Populism Versus the New Globalization
- Barrie Axford - Oxford Brookes University, UK
Populism and globalization are shorthand for the temper of our times. Populism is usually cast as globalization’s nemesis, a backlash against worldwide connectivity, while globalization is often said to be in retreat or even demise.
This book takes issue with both interpretations, claiming instead that while populism of all shades tends to be anti-globalist, the globalism it is pitted against has changed dramatically in recent years and is increasingly decentred, destabilized, contingent, multipolar, and multidirectional. Axford paints a picture of this new globalization and dissects the strains of postmodern populism that both contest it and are its expression. Attention to the current surge of populism also affords purchase on an axial feature of our turbulent and globalized world—the imbrication or antithesis of local and global, of difference and sameness. This is an interdisciplinary examination of populism as a factor in global change, drawing on international politics, sociology, and global studies.
In this succinct overview of contemporary populism, Axford dispels the myth of the new populism's conceptual opposition to globalization. Instead, he charts the connections between the forces of the new 21st century globalization and the rise of national populism. The author brilliantly incorporates the role of localism in the emergence of populist movements and shows how these localist forces provide a new narrative for interpreting globalization in the 21st century. While populism is a very broad and fuzzy concept, the author successfully makes a meaningful and highly insightful contribution to the understanding of contemporary global politics. This book will be extremely useful for upper-undergraduate and graduate level courses on democracy, global governance and world politics.
Challenging the common view of globalization and populism as opposing forces shaping our age of instability, Axford's brilliant analysis explains the rise of "postmodern populism" as an integral feature of the current unsettled phase of globalization. Comprehensive yet accessible, this insightful book lays bare the complex dynamics and impacts of the politics of anger and resentment behind the global rise of Trumpism in a world wavering between nationalist retrenchment and globalist expansion. A must-read!
Barrie Axford’s Populism vs. The New Globalization is a truly innovative contribution, not merely to the themes of populism and globalization but, even more significantly, it constitutes a major intervention in the relationship between the pair. Populism and globalization are two of the most salient but problematic issues of our time. Axford brings them into conceptual alignment in a highly interesting, intriguing, and constructive manner. I recommend this book unreservedly.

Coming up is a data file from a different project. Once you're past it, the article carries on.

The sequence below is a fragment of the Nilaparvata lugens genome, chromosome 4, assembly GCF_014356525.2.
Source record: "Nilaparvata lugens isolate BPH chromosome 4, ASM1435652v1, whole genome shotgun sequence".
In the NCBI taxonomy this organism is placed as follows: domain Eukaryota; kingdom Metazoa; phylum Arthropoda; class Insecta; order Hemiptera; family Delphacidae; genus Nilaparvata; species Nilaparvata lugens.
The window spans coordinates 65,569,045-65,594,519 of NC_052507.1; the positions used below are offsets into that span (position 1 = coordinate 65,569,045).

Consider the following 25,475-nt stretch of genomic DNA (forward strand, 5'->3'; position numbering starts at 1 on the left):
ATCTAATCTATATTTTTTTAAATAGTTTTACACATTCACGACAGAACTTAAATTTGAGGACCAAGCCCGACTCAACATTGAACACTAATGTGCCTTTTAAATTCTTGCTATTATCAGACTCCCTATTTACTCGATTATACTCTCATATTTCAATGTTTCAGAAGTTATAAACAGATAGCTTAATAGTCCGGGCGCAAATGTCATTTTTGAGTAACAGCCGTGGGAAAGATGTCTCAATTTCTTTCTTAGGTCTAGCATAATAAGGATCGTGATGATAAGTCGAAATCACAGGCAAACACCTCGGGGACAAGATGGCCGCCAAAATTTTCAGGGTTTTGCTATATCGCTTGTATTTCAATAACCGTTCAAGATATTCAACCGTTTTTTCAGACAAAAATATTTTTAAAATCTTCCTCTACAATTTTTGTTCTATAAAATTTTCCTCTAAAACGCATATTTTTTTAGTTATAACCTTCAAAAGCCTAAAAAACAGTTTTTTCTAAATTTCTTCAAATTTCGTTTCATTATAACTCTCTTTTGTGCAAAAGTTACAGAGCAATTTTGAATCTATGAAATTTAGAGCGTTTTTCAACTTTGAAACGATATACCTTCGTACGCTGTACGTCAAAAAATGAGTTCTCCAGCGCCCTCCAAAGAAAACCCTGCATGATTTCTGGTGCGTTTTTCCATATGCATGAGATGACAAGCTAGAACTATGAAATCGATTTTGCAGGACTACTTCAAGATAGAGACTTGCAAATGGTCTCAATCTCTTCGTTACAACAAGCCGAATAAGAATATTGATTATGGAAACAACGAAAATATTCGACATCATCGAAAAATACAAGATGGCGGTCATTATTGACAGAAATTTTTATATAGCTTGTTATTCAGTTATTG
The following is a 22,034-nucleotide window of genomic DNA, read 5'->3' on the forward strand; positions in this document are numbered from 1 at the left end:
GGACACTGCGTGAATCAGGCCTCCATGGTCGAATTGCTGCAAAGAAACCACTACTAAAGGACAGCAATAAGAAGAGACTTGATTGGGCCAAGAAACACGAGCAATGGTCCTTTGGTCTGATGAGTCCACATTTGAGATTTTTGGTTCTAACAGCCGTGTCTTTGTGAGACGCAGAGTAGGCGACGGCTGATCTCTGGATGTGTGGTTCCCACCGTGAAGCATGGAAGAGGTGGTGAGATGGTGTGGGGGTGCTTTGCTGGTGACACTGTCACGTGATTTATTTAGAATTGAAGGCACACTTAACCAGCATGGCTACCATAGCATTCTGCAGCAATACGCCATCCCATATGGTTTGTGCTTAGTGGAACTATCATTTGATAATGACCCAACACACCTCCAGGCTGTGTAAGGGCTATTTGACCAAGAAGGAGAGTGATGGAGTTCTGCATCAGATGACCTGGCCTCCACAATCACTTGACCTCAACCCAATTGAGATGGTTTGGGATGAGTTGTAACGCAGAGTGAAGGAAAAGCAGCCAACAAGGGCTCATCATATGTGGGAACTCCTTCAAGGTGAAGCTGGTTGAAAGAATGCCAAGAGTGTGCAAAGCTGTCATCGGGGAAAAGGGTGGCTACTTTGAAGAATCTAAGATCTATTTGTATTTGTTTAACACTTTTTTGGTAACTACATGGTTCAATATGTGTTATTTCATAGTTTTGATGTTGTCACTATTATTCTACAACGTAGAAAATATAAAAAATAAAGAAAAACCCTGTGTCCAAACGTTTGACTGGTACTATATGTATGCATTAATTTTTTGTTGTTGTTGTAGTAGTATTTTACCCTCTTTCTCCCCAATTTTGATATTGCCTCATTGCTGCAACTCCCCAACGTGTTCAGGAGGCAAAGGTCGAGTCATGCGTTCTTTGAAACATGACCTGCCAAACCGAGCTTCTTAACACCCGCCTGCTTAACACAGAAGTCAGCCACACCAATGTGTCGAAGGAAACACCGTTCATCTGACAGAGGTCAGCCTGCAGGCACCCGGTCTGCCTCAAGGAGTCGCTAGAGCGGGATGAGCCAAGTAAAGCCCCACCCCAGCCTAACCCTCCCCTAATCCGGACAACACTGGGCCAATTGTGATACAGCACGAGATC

Barrie Axford’s book offers a thoughtful tour d’horizon of contours of populism across many dimensions and from diverse intellectual vantage points. This book is a probing, insightful journey and a great read.
Professor Axford deals with two hefty ideas, populism and globalization, in a little book in his usual masterful way. Populism, commonly perceived as a nemesis of globalization, is indeed part of globalization’s fundamental dialectics. In the first decades of the twenty-first century, the world is being haunted by the specters of populism and globalization. A careful understanding of these two multi-faceted ideas and their interactions around the world, is the task Professor Axford takes upon himself and not only does he untangle the conceptual thickets but also distills the political ramifications astutely. An admirable effort.
Searching, racy, and nuanced. This is a theoretical thriller, written on the wings of contemporary events. It seeks to understand gales of change. What is this new kind of populism? What is happening to contemporary globalization? Barrie Axford writes darkly and brilliantly from inside the storm.
In this brief, densely argued book, Axford offers an analysis of the interrelationships
of globalization and populism that challenges simplistic notions
of both causality and effects. Offering a nuanced, careful exposition of core
ideas and practices embedded in both concepts, Axford argues that contemporary
globalization has empowered and framed a postmodern populism – one
informed by the mediatization of contemporary life and recently-emerged
social and economic forces linked to new forms of globalization.